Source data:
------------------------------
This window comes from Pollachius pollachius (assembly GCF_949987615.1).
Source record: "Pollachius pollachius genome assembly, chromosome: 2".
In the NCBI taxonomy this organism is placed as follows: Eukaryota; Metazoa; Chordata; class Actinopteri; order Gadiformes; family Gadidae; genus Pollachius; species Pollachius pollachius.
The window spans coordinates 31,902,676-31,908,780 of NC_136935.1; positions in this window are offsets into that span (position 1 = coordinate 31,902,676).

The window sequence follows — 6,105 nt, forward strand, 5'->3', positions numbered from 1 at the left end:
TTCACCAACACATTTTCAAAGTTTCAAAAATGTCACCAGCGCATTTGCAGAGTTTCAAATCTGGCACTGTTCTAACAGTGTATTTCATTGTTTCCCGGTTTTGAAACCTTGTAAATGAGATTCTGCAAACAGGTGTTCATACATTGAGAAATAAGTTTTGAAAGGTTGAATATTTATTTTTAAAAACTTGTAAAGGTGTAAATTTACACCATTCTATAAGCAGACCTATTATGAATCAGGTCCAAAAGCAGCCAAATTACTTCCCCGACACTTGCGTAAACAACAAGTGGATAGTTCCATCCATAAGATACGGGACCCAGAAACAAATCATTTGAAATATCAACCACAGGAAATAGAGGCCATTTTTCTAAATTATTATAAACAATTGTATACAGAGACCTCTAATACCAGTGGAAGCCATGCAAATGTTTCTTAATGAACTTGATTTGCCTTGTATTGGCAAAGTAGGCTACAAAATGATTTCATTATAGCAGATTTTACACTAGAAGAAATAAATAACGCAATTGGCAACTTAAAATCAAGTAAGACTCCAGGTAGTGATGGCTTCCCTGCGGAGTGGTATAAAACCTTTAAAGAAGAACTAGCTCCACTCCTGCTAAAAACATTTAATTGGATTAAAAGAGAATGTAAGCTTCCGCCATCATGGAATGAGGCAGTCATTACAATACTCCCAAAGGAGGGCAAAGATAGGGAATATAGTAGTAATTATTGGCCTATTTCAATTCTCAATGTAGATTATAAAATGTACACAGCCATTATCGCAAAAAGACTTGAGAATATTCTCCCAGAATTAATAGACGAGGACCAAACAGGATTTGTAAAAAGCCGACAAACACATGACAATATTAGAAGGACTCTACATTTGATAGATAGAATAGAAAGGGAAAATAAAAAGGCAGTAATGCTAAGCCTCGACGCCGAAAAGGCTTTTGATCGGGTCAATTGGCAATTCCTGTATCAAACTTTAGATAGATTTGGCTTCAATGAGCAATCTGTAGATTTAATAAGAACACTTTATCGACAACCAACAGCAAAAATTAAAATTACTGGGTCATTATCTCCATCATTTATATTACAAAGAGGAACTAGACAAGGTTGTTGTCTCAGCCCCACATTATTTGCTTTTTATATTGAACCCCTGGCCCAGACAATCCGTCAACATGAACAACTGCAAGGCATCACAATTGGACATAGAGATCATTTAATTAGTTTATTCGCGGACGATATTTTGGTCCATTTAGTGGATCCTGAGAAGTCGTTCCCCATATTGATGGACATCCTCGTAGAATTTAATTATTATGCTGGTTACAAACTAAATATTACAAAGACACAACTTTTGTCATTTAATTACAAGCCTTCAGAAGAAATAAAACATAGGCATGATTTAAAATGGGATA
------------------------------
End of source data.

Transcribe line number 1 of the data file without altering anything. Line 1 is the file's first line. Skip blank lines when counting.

This window comes from Pollachius pollachius (assembly GCF_949987615.1).